The willingness to betray one’s country, one’s people, one’s family—to commit treason and foreswear loyalty to one entity by giving it to another—is a difficult concept for many people to comprehend. Yet, societies have grappled with treason for centuries; the motivations, implications, and consequences are rarely clear cut and are often subjective. Set against the framework of modern political concerns, Treason: Medieval and Early Modern Adultery, Betrayal, and Shame considers the various forms of treachery in a variety of sources, including literature, historical chronicles, and material culture creating a complex portrait of the development of this high crime. Larissa Tracy artfully brings together younger critics as well as seasoned scholars in a compelling and topical conversation on treason.
Contributors are Frank Battaglia, Dianne Berg, Tina Marie Boyer, Albrecht Classen, Sam Claussen, Freddy C. Domínguez, Melissa Ridley Elmes, Ana Grinberg, Iain A. MacInnes, Inna Matyushina, Sally Shockro, Susan Small, Peter Sposato, Sarah J. Sprouse, Daniel Thomas, and Larissa Tracy.
Larissa Tracy, Ph.D. (2000), Trinity College Dublin, is Professor of Medieval Literature at Longwood University. She has published monographs, edited collections, and several articles on medieval violence including Torture and Brutality in Medieval Literature (D. S. Brewer, 2012).
'Tracy’s volume offers a great deal to those interested in the workings of treason (and loyalty) in the medieval and early modern periods, not least for anyone interested in German and French literature and history, as well as in religious forms. I have left discussion of other fine chapters out due to constraints of space, but let those mentioned here recommend the others, as well. Tracy is right that an understanding of the history of treason is useful to thinking about the uses and abuses of accusations of treason today. The chapters assembled in this collection testify to the enduring struggle with how treason was defined, punished, used in the interest of the state, and sometimes deployed as a legitimate form of rebellion against the tyrant.'
Cristina León Alfar, in Journal of British Studies 59.4, October 2020.
Acknowledgments List of Illustrations Abbreviations Notes on Contributors Introduction: The Shameful Business of Betrayal and Treason Larissa Tracy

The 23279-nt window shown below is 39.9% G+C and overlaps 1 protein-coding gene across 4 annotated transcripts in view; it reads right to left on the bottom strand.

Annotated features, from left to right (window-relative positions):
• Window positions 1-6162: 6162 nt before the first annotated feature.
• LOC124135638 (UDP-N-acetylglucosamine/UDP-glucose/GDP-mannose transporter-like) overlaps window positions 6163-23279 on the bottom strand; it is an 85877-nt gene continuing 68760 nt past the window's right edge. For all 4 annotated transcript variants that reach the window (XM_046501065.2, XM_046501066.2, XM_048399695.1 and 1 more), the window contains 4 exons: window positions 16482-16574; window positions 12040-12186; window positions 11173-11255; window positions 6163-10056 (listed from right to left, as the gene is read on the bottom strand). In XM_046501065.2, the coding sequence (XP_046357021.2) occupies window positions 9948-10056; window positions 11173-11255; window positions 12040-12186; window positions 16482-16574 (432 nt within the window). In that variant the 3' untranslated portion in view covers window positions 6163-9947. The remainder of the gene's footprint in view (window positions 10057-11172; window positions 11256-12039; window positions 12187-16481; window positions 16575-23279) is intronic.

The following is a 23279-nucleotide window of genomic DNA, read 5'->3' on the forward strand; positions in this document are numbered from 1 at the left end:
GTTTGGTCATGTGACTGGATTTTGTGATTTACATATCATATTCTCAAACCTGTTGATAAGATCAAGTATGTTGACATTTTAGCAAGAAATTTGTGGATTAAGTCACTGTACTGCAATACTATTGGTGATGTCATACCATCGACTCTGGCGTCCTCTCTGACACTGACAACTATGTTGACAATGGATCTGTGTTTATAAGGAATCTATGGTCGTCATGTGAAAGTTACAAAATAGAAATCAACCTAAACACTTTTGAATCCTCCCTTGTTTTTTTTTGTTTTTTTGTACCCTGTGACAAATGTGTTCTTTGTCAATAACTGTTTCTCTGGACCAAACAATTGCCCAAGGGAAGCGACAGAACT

Part 1: The Politics of Treason
1 Wiglaf’s Sword: The Coming of the State
Frank Battaglia 2 In Sickness and in Health: the Boethian Narrative of the Two Geralds of Brecon
Sarah J. Sprouse 3 Treasonous and Dishonorable Conduct: the Private Dimension of Treason and Chivalric Reform in Late Medieval Florence
Peter Sposato 4 Royal Punishment and Reconciliation in Trastámara Castile
Samuel A. Claussen 5 “A somewhat too cruel vengeance was taken for the blood of the slain”: Royal Punishment of Rebels, Traitors, and Political Enemies in Medieval Scotland, c. 1100–c. 1250
Iain A. MacInnes
Part 2: Religious Treason and Heresy
6 Revolt in Heaven: Lucifer’s Treason in Genesis B Daniel Thomas 7 Blessed Betrayal: The Opportunity of Treachery in Anglo-Latin Ecclesiastical Texts
Sally Shockro 8 Legal Ramifications of Ordeals and Treason in Morant und Galie Tina Boyer 9 Religious Identity, Loyalty, and Treason in the Cycle du Roi Ana Grinberg 10 Traitors Respond: English Catholic Polemical Strategies against Accusations of Treason at the End of the Sixteenth Century
Freddy C. Domínguez
Part 3: Treasonous Love: Adultery and Shame
11 Treason and Deception in Late Medieval German Romances and Novels Königin Sibille, Melusine, and Malagis Albrecht Classen 12 Treacherous Women at King Arthur’s Court: Punishment and Shame
Inna Matyushina 13 Treason and the Feast in Sir Thomas Malory’s Morte Darthur Melissa Ridley Elmes 14 ‘Tis Fearful Sleeping in a Serpent’s Bed’: Arden of Favershamand the Threat of the Petty Traitor
Dianne Berg 15 The Spatial Configuration of Shame in La Princesse de Clèves Susan Small Conclusion: the Shame Game, from Guinevere to Cersei: Adultery, Treason, and Betrayal
All interested in the history and literature of medieval and early modern treason, adultery, betrayal, and shame, especially as it pertains to legal arguments and social concerns, such as gender.